8. Hi, I'd like to be able to use computer audio - eg Ultimate Guitar Tabs, and my ripped music, to play along with using headphones - basically in my "music room" with less risk of annoying the Mrs! I have the Vox Bass powered headphones, but I don't get along with them for some reason and I find that the audio out from the PC generates a fair bit of "noise". I've tried using my practice amp as "host", but it's not ideal as the headphone output is rather low for non powered headphones and the PC noise is still an issue. So, what do I need - is it a little mixer/DAC/Headphone amp? Something like the Sub Zero Mix 04 seems to do some of what I want https://www.gear4music.com/PA-DJ-and-Lighting/SubZero-SZ-MIX04-4-Channel-Mini-Mixer/SIZ SZMix 04, but not all. So, can anyone recommend anything that might do the trick? (simpler the better!) Many thanks Ian
  9. Ha Ha! Yes they are "musician" type ear defenders. And I will have to try harder to use them more often. I guess the beauty of not using them would be that it might make me pack it all in, more quickly, which would save many more ears - indeed it would be an altruistic act. I guess ear defenders are therefore rather a selfish act. The only answer for all concerned would be to play more quietly and sort out a PA! Ooh it's all getting a little philosophical.
  10. Well, one rehearsal done with ear defenders, room set-up improved with speakers off the ground and level with the drummer, less bass boom from bass drum, and a "team talk" re. volume. And also a different bass Amplifier. Much better. However, the ear defenders do tend to get in the way of hearing the music in so far as keeping "in the pocket" with the drums, but that might be a question of getting used to them. However, even without the defenders, the different amp improves things very noticeable. I don't have to turn up to be able to hear the bass part. So, better amp allows quieter playing as the sound is clearer. Still need to keep working on the guitarist though - he's just too loud/bright/brittle/painful - actually it's probably a tone thing rather than absolute volume but it is painful! Might try a different cab next and still need to work on the monitor/PA side of things.
  11. Thanks Everyone, Some very sane and re-assuring comments here which I will "share" with my fellow (rowdy) musicians! Fingers crossed once again, and it is absolutely the case that I need to find a band who are interested in delivering the songs well, rather than the songs just being a reason to demonstrate what fantastic guitarists/vocalists/drummers/ or dare I say it, bass players they (we) are. Except we're not! Thanks for taking the time to share your thoughts Cheers!
  12. No, No, and Yes! Indeed, I was the taken the fosters out of all evening for suggesting that 40W might be too loud! However, I've a friend who is an erstwhile sound engineer and I'll invite him to come along next time and see what he can do - trouble is, he's too nice!! I'm guessing this primitive need to be as loud as possible has been the end of many bands before they actually get going! However, I will persevere as follows - Ear Protectors Optimal Layout of Speakers Lift Speakers to as near ear height as possible Nag Try to reduce bass output from drums Get decent PA set up Nag Get support from ex-sound engineer PRAY. And get a better amp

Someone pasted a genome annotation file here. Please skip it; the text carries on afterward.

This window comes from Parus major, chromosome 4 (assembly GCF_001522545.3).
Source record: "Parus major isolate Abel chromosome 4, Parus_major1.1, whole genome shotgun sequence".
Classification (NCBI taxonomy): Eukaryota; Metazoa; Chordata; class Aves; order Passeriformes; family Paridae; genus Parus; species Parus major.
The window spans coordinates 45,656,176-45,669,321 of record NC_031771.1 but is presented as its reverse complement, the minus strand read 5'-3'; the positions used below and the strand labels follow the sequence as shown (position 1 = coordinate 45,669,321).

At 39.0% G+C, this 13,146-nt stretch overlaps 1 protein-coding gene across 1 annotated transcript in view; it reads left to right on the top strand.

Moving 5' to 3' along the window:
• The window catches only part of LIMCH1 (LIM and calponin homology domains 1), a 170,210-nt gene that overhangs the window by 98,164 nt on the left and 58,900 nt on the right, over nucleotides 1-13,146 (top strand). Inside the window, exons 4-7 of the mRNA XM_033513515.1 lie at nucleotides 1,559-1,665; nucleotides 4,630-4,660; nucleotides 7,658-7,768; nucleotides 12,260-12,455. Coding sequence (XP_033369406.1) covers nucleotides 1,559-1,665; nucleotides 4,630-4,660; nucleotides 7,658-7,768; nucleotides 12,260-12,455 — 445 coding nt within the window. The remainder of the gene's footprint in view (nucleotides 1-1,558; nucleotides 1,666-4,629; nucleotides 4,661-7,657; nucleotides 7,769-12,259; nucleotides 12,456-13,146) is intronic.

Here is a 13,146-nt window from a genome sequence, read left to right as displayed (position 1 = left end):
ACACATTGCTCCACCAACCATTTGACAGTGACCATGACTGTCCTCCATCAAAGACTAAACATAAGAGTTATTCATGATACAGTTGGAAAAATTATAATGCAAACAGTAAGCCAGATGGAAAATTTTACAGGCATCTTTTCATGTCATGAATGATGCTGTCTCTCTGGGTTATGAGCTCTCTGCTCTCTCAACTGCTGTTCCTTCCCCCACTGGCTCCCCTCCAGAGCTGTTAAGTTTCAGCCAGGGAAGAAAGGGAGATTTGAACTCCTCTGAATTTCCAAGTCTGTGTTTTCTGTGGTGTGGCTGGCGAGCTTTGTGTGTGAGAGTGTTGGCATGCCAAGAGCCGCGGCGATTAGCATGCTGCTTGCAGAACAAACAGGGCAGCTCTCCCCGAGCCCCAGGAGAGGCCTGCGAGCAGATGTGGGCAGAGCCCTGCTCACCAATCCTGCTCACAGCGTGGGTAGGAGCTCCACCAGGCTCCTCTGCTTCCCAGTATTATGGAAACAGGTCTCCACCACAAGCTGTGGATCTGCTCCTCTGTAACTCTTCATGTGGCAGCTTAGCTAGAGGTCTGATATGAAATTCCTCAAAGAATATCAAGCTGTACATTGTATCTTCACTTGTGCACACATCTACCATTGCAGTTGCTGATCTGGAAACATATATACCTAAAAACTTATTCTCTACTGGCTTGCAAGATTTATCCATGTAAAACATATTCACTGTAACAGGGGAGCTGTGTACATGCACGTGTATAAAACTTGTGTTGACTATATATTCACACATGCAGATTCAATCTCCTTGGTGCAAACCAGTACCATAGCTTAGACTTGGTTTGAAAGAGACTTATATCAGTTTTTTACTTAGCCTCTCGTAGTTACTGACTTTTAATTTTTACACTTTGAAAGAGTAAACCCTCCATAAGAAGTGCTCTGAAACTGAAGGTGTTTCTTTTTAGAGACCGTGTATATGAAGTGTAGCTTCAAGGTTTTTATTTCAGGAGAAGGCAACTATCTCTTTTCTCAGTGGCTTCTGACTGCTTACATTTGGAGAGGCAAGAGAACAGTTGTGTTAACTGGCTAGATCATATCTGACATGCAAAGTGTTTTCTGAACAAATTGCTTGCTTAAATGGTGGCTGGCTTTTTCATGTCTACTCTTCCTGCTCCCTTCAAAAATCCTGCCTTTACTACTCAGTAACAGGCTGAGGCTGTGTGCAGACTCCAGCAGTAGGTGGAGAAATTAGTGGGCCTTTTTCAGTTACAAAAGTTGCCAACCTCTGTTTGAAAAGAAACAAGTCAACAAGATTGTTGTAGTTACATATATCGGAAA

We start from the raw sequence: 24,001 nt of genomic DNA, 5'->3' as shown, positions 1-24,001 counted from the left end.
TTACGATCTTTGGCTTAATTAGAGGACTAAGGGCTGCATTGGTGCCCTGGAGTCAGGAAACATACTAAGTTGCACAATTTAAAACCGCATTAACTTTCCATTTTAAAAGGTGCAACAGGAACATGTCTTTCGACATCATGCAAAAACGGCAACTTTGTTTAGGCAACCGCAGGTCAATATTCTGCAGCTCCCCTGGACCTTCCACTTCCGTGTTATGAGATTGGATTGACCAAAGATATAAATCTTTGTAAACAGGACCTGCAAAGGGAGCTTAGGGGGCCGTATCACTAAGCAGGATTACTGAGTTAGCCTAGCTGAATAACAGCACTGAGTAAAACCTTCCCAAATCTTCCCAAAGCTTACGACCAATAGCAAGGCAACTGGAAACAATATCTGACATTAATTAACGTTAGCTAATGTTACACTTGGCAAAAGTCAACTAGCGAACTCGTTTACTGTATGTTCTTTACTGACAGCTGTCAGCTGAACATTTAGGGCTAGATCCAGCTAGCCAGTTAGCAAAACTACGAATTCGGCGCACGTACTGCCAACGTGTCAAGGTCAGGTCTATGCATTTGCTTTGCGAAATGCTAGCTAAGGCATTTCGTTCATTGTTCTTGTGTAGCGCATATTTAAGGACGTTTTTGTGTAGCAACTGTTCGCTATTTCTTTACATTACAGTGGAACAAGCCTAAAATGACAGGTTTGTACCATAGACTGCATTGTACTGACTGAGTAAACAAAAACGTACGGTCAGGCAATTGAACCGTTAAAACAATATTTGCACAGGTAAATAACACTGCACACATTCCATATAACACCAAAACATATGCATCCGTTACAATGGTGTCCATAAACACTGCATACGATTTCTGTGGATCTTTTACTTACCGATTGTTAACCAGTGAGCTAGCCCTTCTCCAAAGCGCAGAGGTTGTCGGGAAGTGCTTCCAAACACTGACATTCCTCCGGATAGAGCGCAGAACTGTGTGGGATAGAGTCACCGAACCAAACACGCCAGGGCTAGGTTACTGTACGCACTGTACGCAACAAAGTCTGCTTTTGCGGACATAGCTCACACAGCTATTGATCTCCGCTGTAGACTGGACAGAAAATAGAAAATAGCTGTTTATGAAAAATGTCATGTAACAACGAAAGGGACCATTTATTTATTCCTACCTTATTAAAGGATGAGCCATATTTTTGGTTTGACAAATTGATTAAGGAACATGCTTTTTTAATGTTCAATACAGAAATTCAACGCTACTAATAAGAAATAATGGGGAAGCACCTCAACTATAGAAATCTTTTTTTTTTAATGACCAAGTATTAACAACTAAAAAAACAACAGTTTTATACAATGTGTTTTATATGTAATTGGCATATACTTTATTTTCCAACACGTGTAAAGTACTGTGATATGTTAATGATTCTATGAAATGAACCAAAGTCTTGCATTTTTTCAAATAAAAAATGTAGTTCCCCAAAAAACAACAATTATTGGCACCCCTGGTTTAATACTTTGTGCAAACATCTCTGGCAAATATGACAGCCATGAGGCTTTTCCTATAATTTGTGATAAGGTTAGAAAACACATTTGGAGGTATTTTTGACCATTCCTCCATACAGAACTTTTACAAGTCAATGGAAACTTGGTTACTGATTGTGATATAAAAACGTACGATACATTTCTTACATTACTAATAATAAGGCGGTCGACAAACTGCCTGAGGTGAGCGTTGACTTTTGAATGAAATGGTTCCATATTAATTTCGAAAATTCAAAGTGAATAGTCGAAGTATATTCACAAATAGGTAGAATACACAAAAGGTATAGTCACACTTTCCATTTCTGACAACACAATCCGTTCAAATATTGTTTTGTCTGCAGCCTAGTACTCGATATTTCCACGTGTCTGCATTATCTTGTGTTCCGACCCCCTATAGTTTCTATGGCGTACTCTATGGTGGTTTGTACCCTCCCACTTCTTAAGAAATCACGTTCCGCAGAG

13. Failed! Rehearsal yesterday. Just one guitar, 2x12 cab 40W Valve, smallish Hall plus drums. Too bloody loud. Although a couple of "spectators thought it OK (and not too loud for them at 10meters!) but they felt that the bass needed more volume. Gain set to max (before clipping) and 12.30 on master, bass rolled off slightly. No warning lights on master or tone controls but no ear defenders YET! Changed the layout so guitar speaker not pointing at me etc. and whinged continually. However, the bass rig is just not able to cope with this sound level, to the extent that I got a few signs of distress from the system and, as stated before, I really don't like the tone at higher volumes. I have tried to get the guitar speakers lifted off the floor rather than behind the guitarists knees, but so far unsuccessfully. The guitar tone is "cutting" rather than bassy so I don't think this is the issue. I will see what I can do to get the drummer to do something to reduce the low bass though. Aarghhh!!! Debriefed afterwards but no recognition of the noise issues and VERY reluctant to reduce SPL's. Due to the "distressed" sound, I wonder whether I have an amp or cab problem and will try first a different amp (better not necessarily louder) and if this doesn't improve things I'll look at trying other speakers, reserving the lovely Vanderkleys for folky/jazzy duty. Christ - I must be getting old! Thanks everyone - I'll report back.